A voting rights group has asked a federal judge to force Alabama to tell people that they could be eligible to vote after previously being disqualified for a felony conviction. U.S. District Judge W. Keith Watkins on Wednesday scheduled a July 25 hearing on the Campaign Legal Center’s injunction request. The Campaign Legal Center last week asked Watkins to require the state to implement an education campaign and take other steps, after lawmakers approved legislation clarifying which felonies cause a person to lose voting rights. The group also asked the state to reinstate eligible voters and disclose all voter registration applicants and voter registrants who were denied the right to vote on the basis of conviction in the past two years.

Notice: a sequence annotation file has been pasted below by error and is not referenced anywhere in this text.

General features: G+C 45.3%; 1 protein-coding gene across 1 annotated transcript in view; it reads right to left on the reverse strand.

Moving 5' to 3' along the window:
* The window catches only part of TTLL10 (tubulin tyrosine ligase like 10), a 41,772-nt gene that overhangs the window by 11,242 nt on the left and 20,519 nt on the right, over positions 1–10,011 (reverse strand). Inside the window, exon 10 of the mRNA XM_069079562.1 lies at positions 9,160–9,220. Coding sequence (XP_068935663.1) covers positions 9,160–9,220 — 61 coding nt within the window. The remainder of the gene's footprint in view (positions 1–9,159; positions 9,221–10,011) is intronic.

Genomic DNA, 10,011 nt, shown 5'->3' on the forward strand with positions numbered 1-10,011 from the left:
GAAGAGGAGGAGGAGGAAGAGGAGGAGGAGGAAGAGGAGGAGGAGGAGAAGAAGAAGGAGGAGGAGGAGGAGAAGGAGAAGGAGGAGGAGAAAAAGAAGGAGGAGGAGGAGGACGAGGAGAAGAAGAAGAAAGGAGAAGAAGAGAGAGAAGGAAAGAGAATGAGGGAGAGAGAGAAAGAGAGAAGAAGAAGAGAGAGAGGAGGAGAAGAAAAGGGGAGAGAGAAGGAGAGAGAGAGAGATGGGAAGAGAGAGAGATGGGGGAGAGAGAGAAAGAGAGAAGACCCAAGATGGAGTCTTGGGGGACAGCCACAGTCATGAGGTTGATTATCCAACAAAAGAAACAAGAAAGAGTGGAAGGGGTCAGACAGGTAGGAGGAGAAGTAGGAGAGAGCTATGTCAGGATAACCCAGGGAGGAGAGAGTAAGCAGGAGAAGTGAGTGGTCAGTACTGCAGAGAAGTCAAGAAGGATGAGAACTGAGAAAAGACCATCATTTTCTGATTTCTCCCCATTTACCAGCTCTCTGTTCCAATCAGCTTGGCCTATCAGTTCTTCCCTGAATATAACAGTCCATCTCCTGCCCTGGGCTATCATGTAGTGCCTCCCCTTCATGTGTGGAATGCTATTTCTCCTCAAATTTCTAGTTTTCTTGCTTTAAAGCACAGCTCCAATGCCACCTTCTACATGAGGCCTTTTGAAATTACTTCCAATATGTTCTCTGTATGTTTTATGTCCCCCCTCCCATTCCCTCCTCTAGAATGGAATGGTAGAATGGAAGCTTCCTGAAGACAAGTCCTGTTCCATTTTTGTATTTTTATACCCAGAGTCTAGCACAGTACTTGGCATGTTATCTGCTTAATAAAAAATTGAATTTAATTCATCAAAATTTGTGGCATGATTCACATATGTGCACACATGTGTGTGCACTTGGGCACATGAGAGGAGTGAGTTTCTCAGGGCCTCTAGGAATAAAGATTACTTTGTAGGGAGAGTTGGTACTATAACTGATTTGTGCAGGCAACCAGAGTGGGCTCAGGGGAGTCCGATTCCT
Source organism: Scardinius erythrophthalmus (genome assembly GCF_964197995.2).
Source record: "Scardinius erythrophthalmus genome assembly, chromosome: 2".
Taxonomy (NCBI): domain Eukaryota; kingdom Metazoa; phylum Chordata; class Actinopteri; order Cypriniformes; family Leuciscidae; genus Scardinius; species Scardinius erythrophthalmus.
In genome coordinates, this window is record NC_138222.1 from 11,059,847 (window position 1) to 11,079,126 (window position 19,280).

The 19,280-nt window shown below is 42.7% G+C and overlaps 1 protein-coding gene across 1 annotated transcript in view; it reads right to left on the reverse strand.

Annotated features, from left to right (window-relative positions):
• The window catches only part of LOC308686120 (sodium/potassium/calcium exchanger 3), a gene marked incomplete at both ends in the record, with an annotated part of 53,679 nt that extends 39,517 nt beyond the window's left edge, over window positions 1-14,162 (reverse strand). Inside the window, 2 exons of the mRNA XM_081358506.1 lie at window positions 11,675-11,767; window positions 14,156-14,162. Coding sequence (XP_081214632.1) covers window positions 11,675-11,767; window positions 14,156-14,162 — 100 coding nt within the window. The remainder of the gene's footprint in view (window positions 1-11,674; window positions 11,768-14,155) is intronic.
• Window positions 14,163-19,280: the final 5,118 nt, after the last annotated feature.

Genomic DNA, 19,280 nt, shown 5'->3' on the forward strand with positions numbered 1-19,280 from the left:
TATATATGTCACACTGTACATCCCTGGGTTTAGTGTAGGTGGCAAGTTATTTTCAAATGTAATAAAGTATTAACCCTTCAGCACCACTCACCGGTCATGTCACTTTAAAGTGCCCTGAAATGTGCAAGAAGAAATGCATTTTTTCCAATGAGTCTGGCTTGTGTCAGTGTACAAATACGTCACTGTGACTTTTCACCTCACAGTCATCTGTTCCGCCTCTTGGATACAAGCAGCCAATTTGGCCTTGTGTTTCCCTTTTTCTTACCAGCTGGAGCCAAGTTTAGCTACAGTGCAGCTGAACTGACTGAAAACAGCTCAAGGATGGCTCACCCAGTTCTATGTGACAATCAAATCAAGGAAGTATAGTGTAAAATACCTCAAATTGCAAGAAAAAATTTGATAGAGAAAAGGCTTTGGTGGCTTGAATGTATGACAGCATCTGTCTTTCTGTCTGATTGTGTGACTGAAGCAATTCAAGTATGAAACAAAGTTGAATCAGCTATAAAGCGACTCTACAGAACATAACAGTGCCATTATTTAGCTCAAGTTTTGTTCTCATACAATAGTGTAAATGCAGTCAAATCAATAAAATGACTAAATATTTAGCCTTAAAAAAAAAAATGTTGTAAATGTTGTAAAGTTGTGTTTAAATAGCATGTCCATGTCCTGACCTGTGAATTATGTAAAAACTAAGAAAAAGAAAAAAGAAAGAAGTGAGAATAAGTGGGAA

“HB 282 has the potential to restore access to the franchise for thousands of eligible voters who should never have been denied their rights in the first place,” attorneys wrote.
Alabama is one of a handful of states that permanently strip some convicted felons of their right to vote. The 1901 Alabama Constitution says people convicted of crimes involving “moral turpitude” are no longer able to vote. However, the constitution doesn’t define the term or list any crimes meeting the definition. Politicians for decades squabbled over what was a disqualifying crime.